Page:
What got you into Photography?
It’s very much relatable to the Garry Winogrand quote where he said, “I photograph to see what things look like photographed”. I was around 17 and a favourite pastime was to head out with a camera and look for the things that caught my attention for whatever reason. These trips were like adventures, I’d imagine not too dissimilar to the way hunters or explorers operate. It could even be associated with that childhood curiosity of roaming and exploration. This is still embedded in my approach to photography today.
What's your camera of choice?
I mainly use a Mamiya 7 with a 65mm lens. It’s the perfect camera for me, as it gives a good size negative and allows me the freedom to carry it around. This is really useful as most of my work involves walking for long periods of time, so it means that I don’t have something cumbersome to haul around.
Where do you draw your inspiration?
Inspiration comes from a lot of different sources. It could be the environments within which I find myself, literature, films, photography books or viewing work made by friends. The desire or urge to photograph something often comes from being somewhere new: an environment unknown to me. That notion of seeing a place for the first time certainly resonates with me and heightens my desire to photograph it.
Do you have any projects you're working on at the moment?
I’m in the very early stages of working on a collaborative project with photographer Chris Ecclestone. We’re exploring the River Calder in West Yorkshire and plan to photograph what we find as we travel along it. It flows for around 50 miles so there’s certainly a lot to discover. I’m excited to see what we find and how the project progresses. I also anticipate that our slightly different approaches to photography and use of different image formats will work well together. Chris and myself are avid photobook collectors, so we’d love to turn our final edit into a book.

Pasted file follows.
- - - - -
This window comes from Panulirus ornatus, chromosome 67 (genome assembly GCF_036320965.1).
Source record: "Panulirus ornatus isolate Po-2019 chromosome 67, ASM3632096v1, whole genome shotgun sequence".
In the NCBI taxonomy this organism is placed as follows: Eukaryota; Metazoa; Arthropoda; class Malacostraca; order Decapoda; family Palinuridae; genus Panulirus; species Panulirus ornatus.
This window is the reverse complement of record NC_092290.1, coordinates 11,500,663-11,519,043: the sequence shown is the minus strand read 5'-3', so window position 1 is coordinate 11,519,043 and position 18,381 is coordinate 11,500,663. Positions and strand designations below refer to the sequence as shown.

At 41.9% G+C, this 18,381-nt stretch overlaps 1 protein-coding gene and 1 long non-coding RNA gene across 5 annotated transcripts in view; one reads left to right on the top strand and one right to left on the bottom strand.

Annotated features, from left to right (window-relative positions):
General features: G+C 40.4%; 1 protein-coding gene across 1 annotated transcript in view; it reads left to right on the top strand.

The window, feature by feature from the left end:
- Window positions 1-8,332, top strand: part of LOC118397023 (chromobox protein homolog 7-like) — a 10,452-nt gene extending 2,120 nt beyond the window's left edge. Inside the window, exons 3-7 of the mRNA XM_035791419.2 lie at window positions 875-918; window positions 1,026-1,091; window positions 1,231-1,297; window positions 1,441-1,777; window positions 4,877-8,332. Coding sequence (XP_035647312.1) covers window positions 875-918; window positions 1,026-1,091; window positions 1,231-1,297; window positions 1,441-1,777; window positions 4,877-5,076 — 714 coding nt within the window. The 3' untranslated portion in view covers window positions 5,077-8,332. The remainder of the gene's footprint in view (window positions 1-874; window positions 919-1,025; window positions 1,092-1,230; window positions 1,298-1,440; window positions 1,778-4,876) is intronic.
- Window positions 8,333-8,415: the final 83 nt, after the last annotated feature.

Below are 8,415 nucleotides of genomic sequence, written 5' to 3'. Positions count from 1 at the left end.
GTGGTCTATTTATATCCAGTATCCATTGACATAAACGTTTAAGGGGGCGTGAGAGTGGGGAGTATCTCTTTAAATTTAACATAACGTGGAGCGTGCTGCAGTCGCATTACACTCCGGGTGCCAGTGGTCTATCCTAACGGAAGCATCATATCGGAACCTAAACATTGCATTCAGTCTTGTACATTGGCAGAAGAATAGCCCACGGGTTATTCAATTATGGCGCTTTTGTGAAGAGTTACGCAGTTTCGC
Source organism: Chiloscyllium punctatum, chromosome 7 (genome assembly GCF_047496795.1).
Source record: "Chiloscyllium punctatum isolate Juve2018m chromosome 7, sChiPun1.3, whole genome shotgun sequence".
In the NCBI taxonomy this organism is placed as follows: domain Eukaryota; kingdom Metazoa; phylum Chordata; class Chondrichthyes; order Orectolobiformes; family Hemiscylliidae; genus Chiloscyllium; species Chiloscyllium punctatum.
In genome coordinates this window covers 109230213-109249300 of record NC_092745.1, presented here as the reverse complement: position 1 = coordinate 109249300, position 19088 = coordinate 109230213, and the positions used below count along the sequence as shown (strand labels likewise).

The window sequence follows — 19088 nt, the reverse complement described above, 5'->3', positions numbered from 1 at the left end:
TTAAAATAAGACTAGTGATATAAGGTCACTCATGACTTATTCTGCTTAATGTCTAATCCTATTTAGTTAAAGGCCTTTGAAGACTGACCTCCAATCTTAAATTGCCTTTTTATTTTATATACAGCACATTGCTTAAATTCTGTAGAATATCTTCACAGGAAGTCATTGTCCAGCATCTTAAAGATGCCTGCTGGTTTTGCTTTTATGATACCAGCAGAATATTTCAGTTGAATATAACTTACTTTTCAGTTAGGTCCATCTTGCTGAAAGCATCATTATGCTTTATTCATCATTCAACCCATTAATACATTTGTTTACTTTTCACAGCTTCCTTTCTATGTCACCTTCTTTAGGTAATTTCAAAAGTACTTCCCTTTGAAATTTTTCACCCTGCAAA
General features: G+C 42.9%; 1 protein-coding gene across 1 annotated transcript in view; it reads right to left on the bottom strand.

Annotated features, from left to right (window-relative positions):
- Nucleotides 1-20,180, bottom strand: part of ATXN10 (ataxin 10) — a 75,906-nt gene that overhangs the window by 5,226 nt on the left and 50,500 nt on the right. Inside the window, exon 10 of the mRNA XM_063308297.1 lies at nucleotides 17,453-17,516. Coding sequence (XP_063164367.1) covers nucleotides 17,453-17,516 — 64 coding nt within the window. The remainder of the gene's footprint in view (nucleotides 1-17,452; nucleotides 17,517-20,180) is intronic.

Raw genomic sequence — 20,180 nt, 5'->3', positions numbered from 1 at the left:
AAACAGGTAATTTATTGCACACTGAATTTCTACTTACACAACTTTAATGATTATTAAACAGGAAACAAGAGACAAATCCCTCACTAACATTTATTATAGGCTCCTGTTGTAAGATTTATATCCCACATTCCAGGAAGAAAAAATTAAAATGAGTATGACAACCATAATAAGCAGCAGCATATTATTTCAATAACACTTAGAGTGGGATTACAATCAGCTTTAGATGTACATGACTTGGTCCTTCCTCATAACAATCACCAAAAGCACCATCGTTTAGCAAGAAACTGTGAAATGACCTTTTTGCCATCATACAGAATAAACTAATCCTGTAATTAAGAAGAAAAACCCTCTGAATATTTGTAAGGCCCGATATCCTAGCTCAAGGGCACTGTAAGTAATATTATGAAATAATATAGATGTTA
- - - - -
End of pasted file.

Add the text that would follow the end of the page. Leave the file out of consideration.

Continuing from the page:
What qualities are important to you in a photograph?
I care a lot about the suggestive nature of photography and although it’s difficult to tell a story with a single image, the photograph can still hint at narrative and help the viewer to piece together a bigger picture. By viewing a photograph and using their imagination, the viewer is encouraged to engage in a creative and expressive process. So that’s one thing. I also look for something within a photograph that encourages you to look deeper, asking the viewer to ponder the reasons why something has been photographed, be it objects, landscapes or people.
If you could photograph anywhere AND anyone in the world, who and where would it be?
I’ve visited my Uncle in Texas a couple of times but never come back with any decent photos. He lives on an enormous ranch in a place called Brady, right in the middle of the state. It’s so different to my life over here in England and I’d love to get out there again to work on some kind of project. I found the terrain and light out there to be extraordinary, which meant that everything felt like it should be a photograph.
As far as people go, it’s straightforward, but I’ll say my family and friends. I have a real desire to shoot more portraits and they’re an interesting bunch. Instead of continually telling myself that I should make more portraits, I should get out there and do it.
Do you have a favourite Photographer?
I couldn’t say that I do. There are so many whose work I admire and look to for ideas. One photographer that I always find myself going back to is John Gossage. Be it older work like The Pond or his more current series The Code, I never get tired of looking at his images. They contain a rich descriptive element yet they can often be beautiful and enigmatic. To me, that’s really something.